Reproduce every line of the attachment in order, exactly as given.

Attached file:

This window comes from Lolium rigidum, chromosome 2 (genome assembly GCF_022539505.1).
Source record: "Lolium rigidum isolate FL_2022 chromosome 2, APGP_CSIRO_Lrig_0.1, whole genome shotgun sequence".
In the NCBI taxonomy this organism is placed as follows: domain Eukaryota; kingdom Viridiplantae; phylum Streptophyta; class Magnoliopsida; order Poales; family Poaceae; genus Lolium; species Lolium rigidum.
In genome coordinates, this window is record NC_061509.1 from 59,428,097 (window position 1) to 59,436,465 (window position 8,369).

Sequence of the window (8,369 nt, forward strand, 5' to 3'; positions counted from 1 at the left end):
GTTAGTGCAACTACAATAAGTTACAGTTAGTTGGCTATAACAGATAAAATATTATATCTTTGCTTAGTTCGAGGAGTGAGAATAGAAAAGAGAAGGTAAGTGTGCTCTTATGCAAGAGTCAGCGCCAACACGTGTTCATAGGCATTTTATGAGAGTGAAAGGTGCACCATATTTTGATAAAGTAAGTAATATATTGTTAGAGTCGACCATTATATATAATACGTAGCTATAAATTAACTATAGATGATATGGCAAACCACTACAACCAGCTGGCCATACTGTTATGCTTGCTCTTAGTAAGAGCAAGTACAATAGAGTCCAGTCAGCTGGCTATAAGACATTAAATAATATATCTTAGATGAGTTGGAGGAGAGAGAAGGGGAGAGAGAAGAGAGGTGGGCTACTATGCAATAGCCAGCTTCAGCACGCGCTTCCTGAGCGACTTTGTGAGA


This window comes from Lolium rigidum, chromosome 2 (genome assembly GCF_022539505.1).
Source record: "Lolium rigidum isolate FL_2022 chromosome 2, APGP_CSIRO_Lrig_0.1, whole genome shotgun sequence".
In the NCBI taxonomy this organism is placed as follows: domain Eukaryota; kingdom Viridiplantae; phylum Streptophyta; class Magnoliopsida; order Poales; family Poaceae; genus Lolium; species Lolium rigidum.
In genome coordinates, this window is record NC_061509.1 from 59,428,097 (window position 1) to 59,436,465 (window position 8,369).

Sequence of the window (8,369 nt, forward strand, 5' to 3'; positions counted from 1 at the left end):
GTTAGTGCAACTACAATAAGTTACAGTTAGTTGGCTATAACAGATAAAATATTATATCTTTGCTTAGTTCGAGGAGTGAGAATAGAAAAGAGAAGGTAAGTGTGCTCTTATGCAAGAGTCAGCGCCAACACGTGTTCATAGGCATTTTATGAGAGTGAAAGGTGCACCATATTTTGATAAAGTAAGTAATATATTGTTAGAGTCGACCATTATATATAATACGTAGCTATAAATTAACTATAGATGATATGGCAAACCACTACAACCAGCTGGCCATACTGTTATGCTTGCTCTTAGTAAGAGCAAGTACAATAGAGTCCAGTCAGCTGGCTATAAGACATTAAATAATATATCTTAGATGAGTTGGAGGAGAGAGAAGGGGAGAGAGAAGAGAGGTGGGCTACTATGCAATAGCCAGCTTCAGCACGCGCTTCCTGAGCGACTTTGTGAGA